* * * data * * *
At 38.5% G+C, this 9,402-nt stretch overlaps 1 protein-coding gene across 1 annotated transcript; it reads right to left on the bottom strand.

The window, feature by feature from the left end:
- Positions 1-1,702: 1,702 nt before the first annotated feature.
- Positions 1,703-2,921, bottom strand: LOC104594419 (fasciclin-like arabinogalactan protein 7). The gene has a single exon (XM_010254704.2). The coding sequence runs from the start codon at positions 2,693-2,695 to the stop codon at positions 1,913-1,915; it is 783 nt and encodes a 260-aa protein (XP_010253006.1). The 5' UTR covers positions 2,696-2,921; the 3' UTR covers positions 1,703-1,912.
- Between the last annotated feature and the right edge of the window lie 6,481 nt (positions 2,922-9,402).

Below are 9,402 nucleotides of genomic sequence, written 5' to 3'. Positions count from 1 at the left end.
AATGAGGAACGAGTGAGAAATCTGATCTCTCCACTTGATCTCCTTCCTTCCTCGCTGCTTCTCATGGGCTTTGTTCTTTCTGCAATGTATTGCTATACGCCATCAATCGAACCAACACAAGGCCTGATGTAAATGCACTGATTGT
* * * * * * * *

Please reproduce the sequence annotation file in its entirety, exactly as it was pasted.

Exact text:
At 38.5% G+C, this 9,402-nt stretch overlaps 1 protein-coding gene across 1 annotated transcript; it reads right to left on the bottom strand.

The window, feature by feature from the left end:
- Positions 1-1,702: 1,702 nt before the first annotated feature.
- Positions 1,703-2,921, bottom strand: LOC104594419 (fasciclin-like arabinogalactan protein 7). The gene has a single exon (XM_010254704.2). The coding sequence runs from the start codon at positions 2,693-2,695 to the stop codon at positions 1,913-1,915; it is 783 nt and encodes a 260-aa protein (XP_010253006.1). The 5' UTR covers positions 2,696-2,921; the 3' UTR covers positions 1,703-1,912.
- Between the last annotated feature and the right edge of the window lie 6,481 nt (positions 2,922-9,402).

Below are 9,402 nucleotides of genomic sequence, written 5' to 3'. Positions count from 1 at the left end.
AATGAGGAACGAGTGAGAAATCTGATCTCTCCACTTGATCTCCTTCCTTCCTCGCTGCTTCTCATGGGCTTTGTTCTTTCTGCAATGTATTGCTATACGCCATCAATCGAACCAACACAAGGCCTGATGTAAATGCACTGATTGT